Thanksgiving has always been a great time to reflect upon our blessings as individuals, families, and nation. I appreciate the opportunity to remember the great spiritual heritage that accompanies our holiday tradition. And it is a good time to tell, as the great Paul Harvey would say, "the rest of the story" about the survival of the Pilgrim's colony in the New World.
The primary source of the Pilgrims' successful survival was their reliance upon God. Regardless of their circumstance, the Pilgrims gave thanks to God. In his journal, William Bradford writes, "What could now sustain them but the spirit of God and His grace? May not and ought not the children of these fathers rightly say: Our fathers were Englishmen which came over this great ocean, and were ready to perish in this wilderness; but they cried unto the Lord, and he heard their voice and looked on their adversity, etc. Let them therefore praise the Lord, because he is good and his mercies endure forever. Yea, let them which have been redeemed of the Lord show how he hath delivered them from the hand of the oppressor. When they wandered in the desert wilderness out of the way, and found no city to dwell in, both hungry and thirsty, their soul was overwhelmed in them. Let them confess before the Lord his loving kindness, and his wonderful works before the sons of men." (The Heritage of America, Henry S. Commager & Allan Nevins, editors, p. 34)
The second source of their successful survival was the colony leaders' change of course from a communal economy to a market economy of private ownership. Destitute and on the brink of starvation even after receiving assistance from the natives, colony leaders identified the source of their problem as a particularly vile form of what Bradford called "communism." Michael Franc, vice president of Government Relations at The Heritage Foundation, writes about the fruitful results of the Pilgrim's shift in 1623 from a failed, socialist agricultural system to a free-market system of private ownership of property. Rush Limbaugh also tells the story annually. This is the story of the Pilgrims that, for whatever reason, fails to make it into our curriculum. Had they not shed the system of "taking away property and bringing [it] into a commonwealth" (Bradford), we would not have a legacy of the Pilgrims to tell. Concerning the market economy that the Pilgrims implemented, Bradford reported, "This had very good success, for it made all hands very industrious... much more corn was planted than otherwise would have been." The famine of 1623 gave way to abundance.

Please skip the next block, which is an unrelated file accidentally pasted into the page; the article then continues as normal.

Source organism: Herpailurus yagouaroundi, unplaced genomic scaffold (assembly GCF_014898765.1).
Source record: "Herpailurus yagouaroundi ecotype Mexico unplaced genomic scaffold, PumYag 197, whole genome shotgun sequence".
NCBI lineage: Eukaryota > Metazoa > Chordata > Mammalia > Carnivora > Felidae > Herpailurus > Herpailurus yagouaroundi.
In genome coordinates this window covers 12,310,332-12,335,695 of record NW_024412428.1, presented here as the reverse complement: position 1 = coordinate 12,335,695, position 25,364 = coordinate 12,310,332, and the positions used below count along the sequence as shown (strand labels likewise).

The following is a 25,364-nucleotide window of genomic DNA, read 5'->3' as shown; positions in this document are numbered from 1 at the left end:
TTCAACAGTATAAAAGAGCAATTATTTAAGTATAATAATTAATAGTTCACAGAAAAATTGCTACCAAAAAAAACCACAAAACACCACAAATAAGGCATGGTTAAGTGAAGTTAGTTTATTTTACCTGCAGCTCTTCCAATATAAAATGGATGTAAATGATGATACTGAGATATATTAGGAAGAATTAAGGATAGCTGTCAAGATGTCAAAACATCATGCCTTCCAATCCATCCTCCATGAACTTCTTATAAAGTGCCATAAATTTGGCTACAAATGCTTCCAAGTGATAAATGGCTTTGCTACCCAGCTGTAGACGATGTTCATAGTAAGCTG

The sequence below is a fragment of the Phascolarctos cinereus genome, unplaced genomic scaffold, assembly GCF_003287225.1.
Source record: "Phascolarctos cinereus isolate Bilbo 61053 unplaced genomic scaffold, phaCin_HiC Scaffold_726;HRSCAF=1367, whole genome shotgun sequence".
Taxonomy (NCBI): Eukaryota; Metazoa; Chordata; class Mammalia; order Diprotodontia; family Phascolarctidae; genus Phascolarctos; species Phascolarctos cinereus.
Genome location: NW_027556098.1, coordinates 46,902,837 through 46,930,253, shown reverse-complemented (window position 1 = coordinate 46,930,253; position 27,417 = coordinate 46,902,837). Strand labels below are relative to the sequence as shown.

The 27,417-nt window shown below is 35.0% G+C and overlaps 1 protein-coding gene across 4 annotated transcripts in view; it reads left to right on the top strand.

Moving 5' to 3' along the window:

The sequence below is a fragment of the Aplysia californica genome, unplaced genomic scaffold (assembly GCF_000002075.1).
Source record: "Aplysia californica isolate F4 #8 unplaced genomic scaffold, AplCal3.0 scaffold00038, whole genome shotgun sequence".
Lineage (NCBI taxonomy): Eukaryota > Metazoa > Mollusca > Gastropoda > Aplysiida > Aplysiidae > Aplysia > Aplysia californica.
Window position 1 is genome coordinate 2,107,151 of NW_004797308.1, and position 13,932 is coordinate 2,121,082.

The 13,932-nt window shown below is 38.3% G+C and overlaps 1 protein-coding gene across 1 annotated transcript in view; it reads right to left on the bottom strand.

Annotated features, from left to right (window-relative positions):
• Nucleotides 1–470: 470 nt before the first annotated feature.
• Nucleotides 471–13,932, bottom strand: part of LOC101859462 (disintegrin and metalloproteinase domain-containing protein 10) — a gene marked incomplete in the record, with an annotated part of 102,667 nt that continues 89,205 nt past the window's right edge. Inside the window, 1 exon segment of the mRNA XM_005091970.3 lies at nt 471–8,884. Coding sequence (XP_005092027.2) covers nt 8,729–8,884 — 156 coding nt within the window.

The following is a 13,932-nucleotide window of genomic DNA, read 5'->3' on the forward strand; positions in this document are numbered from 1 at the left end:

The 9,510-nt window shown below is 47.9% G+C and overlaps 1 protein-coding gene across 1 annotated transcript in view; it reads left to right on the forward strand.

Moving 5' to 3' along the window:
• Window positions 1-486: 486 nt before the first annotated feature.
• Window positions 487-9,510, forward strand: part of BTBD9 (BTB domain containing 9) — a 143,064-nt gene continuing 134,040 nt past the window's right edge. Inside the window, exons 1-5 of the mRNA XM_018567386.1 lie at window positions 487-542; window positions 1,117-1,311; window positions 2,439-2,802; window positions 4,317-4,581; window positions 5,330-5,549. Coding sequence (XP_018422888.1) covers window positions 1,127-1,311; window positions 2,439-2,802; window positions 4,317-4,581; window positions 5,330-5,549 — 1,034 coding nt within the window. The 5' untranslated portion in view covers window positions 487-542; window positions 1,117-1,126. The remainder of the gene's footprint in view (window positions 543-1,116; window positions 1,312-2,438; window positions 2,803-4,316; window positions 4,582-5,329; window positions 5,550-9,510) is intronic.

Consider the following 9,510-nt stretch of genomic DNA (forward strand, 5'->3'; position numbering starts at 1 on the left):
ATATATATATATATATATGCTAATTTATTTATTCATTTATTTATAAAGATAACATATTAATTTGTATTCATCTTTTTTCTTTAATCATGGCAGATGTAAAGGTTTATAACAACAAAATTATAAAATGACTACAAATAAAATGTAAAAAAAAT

America has been blessed with much abundance over the years. This is truly a reality worthy of our most humble thanks-giving.